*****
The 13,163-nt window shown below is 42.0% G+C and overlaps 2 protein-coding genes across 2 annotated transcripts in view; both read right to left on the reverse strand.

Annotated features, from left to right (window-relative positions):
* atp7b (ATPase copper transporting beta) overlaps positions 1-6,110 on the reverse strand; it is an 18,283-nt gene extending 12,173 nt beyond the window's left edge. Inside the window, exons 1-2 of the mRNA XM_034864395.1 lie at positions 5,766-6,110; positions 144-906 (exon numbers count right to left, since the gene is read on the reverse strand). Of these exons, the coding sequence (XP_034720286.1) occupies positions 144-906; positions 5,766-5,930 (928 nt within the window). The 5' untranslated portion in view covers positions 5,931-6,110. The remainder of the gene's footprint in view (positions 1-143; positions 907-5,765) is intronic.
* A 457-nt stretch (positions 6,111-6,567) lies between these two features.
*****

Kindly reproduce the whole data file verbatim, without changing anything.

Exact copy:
The 13,163-nt window shown below is 42.0% G+C and overlaps 2 protein-coding genes across 2 annotated transcripts in view; both read right to left on the reverse strand.

Annotated features, from left to right (window-relative positions):
* atp7b (ATPase copper transporting beta) overlaps positions 1-6,110 on the reverse strand; it is an 18,283-nt gene extending 12,173 nt beyond the window's left edge. Inside the window, exons 1-2 of the mRNA XM_034864395.1 lie at positions 5,766-6,110; positions 144-906 (exon numbers count right to left, since the gene is read on the reverse strand). Of these exons, the coding sequence (XP_034720286.1) occupies positions 144-906; positions 5,766-5,930 (928 nt within the window). The 5' untranslated portion in view covers positions 5,931-6,110. The remainder of the gene's footprint in view (positions 1-143; positions 907-5,765) is intronic.
* A 457-nt stretch (positions 6,111-6,567) lies between these two features.